The first book I wrote in 1996 for Osprey’s popular Campaign series, more than 25 years ago, was also on the subject of Operation Bagration. Operation Bagration was the Red Army’s central campaign against the Wehrmacht in the summer of 1944, which corresponded with the Normandy campaign in the west. This new NVG book looks at a broader range of battles than Bagration alone, and deals with all the tanks and armored vehicles fighting on both sides on the Russian Front from June to September. I chose to call it Operation Bagration to keep the title clear and simple.

In spite of its importance, the number of books published in English about Operation Bagration is surprisingly small. They are certainly outnumbered by books on other campaigns, especially Barbarossa in 1941 and Kursk in 1943. Fortunately, there is good coverage of the campaign in the archives and in German and Russian accounts.

As part of Osprey’s New Vanguard series, the book provides surveys of the tanks used in battle and technical descriptions which Osprey readers will be familiar with, however, the tanks are described within the context of battles to give them a proper framework. Battle histories often have very little specific detail on the use of tanks within a battleground so I have sort to remedy this by focusing on how tanks were used and what their armored formations were.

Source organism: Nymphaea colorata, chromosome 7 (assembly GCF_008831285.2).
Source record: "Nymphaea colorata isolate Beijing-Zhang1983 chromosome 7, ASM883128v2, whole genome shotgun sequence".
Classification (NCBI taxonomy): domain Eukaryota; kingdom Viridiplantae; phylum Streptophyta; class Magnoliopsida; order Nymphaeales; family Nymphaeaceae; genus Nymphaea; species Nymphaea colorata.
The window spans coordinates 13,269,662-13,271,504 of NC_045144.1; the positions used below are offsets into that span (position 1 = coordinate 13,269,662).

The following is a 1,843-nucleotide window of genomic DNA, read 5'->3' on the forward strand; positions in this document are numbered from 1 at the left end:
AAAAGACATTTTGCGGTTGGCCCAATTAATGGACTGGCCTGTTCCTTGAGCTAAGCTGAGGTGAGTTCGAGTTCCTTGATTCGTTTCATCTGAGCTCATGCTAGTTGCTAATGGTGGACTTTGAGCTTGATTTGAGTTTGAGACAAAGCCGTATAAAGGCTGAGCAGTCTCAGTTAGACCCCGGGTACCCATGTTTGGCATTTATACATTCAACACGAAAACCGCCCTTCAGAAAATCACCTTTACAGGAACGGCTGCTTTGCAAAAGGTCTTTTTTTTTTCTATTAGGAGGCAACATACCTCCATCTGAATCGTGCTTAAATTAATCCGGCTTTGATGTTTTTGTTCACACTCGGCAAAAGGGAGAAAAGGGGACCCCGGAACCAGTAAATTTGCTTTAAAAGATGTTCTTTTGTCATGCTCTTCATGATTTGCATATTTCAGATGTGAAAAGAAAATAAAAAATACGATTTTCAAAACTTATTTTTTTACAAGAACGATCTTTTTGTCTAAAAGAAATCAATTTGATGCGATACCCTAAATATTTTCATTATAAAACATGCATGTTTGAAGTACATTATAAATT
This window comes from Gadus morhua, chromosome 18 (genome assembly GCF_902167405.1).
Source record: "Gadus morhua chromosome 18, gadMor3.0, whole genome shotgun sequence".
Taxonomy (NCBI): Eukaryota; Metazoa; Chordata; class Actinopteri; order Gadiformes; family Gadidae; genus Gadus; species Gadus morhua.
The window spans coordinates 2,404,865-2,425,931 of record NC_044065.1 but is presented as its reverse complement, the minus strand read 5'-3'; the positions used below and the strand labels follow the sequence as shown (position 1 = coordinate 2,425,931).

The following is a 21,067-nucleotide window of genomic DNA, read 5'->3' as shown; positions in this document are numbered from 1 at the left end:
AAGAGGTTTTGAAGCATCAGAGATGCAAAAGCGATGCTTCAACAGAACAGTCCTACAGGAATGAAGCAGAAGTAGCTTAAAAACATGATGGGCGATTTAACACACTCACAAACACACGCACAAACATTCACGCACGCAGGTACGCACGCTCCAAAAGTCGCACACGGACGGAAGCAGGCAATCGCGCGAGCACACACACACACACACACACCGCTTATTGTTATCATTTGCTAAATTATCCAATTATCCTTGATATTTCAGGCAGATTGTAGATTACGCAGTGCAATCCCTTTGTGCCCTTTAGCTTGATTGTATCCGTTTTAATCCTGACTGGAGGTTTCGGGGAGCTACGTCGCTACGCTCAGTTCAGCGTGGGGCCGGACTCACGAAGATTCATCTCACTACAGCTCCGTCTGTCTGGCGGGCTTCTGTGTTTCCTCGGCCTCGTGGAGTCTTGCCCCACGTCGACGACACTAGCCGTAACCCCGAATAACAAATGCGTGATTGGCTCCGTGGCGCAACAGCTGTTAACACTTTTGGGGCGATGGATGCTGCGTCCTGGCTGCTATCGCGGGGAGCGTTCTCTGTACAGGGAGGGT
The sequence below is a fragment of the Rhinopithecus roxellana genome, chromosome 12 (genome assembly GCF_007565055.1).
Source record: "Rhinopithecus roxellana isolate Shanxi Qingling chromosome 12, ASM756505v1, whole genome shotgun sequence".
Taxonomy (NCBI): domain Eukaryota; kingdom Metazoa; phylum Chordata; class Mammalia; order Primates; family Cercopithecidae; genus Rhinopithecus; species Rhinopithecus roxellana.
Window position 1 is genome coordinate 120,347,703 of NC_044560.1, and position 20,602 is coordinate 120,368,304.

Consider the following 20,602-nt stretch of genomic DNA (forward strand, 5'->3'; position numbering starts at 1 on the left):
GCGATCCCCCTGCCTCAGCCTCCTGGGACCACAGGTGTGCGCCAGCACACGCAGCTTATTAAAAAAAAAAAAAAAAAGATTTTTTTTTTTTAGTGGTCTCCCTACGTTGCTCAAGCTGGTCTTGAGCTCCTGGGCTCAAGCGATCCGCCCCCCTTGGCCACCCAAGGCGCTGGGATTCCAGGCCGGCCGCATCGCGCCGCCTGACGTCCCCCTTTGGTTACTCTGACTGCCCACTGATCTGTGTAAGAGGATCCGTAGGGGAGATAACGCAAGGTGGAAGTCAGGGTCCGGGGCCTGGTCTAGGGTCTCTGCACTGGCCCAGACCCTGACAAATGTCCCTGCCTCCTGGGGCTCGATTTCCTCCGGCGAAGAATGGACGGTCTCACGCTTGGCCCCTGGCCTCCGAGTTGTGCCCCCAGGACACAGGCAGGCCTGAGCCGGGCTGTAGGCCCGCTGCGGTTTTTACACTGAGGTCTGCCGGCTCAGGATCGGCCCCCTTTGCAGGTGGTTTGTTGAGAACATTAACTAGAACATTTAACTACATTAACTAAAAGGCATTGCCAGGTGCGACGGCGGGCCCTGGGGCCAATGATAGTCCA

Most of the book’s material will not be familiar to readers as it has never been published in English before. The German material I have used within the book comes from captured Wehrmacht records, currently stored in the National Archives and Records Administration in College Park, Maryland. An example is a report issued by the Quartermaster General of the Panzerwaffe late in 1944 about tank strength and tank losses during the summer fighting containing considerable detail. There are also reports by the Fremde Heer Ost (Foreign Armies East), the German Army’s intelligence branch, about the number of Soviet tanks German units claimed to have destroyed during these summer battles. I have also discovered some tantalizing titbits such as the Fremde Heere Ost believing that the Luftwaffe exaggerated their kill claims against Soviet tanks far more than the army units.

Most of the Soviet data comes from Russian language books I have collected over the years while writing books on Soviet tank development. Some of these books are rare, one example containing a comprehensive Soviet General Staff study done after the war listing every major formation in the Red Army, and the theater in which it had been deployed month-to-month from 1941 to 1945.

The book is brilliantly illustrated by the very talented artist, Felipe Rodna. He has provided some exceptionally fine drawings of the tanks in combat during the summer of 1944.

Find out more in Tanks in Operation Bagration 1944.